Reviews in Fish Biology and Fisheries (2004) 14: 301–303 Springer 2005 DOI 10.1007/s11160-005-3618-4 Christian E. Zimmerman & Jennifer L. Nielsen USGS Alaska Science Center, 1011 E. Tudor Rd., Anchorage, AK 99503, USA (E-mail: email@example.com) Accepted 23 February 2005 Artiﬁcial propagation of aquatic organisms is Interactions between hatchery and wild ﬁshes increasing globally and currently accounts for in estuarine and marine environments have not approximately 32% of total world ﬁshery pro- received the same attention, but may have signiﬁ- duction (Vannuccini, 2004). Between 1970 and cant impacts on wild populations. To address this 2000, aquaculture production of salmonids has issue, we organized a symposium held at the 2003 grown from less than 200,000 metric tons per annual meeting of the Western Division of the year to over 1.5 million metric tons (Tacon, American Fisheries Society in San Diego, Cali- 2003). In 1995, the number of Atlantic salmon fornia. The session was titled Interactions of (Salmo salar) far exceeded the carrying capacity Hatchery and Wild Fishes in Marine and Estuarine of salmon in the wild but over 94% of all adult Environments and included nine presentations. All Atlantic salmon were in aquaculture environ- but one presentation focused on salmonids. This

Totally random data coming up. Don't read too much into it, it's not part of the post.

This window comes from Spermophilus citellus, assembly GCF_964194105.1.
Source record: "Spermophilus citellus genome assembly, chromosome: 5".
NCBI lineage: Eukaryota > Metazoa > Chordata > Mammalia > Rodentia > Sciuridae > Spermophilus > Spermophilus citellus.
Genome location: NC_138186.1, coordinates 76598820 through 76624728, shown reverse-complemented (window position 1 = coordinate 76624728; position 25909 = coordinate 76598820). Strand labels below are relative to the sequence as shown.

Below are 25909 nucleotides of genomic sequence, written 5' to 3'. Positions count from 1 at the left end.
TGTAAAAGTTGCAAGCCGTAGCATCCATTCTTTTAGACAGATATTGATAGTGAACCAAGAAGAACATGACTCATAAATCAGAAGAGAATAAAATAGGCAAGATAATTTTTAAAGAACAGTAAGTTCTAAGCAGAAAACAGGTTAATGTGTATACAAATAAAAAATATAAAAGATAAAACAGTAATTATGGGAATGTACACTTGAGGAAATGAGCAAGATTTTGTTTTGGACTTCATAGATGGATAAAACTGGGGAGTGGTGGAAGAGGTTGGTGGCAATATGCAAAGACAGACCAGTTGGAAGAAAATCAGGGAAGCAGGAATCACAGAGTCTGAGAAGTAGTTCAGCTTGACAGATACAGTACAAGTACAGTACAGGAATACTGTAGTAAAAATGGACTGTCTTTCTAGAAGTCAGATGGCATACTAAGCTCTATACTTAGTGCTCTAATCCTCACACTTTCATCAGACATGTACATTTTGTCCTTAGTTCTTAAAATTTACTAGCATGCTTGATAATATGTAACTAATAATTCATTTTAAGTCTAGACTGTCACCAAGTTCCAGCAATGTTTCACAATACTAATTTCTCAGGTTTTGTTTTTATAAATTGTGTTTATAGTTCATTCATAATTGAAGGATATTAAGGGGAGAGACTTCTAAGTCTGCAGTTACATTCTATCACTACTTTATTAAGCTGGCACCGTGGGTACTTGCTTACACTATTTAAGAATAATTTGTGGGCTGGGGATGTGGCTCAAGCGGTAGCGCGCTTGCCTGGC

Reviews in Fish Biology and Fisheries – Springer Journals
Published: Jun 8, 2005
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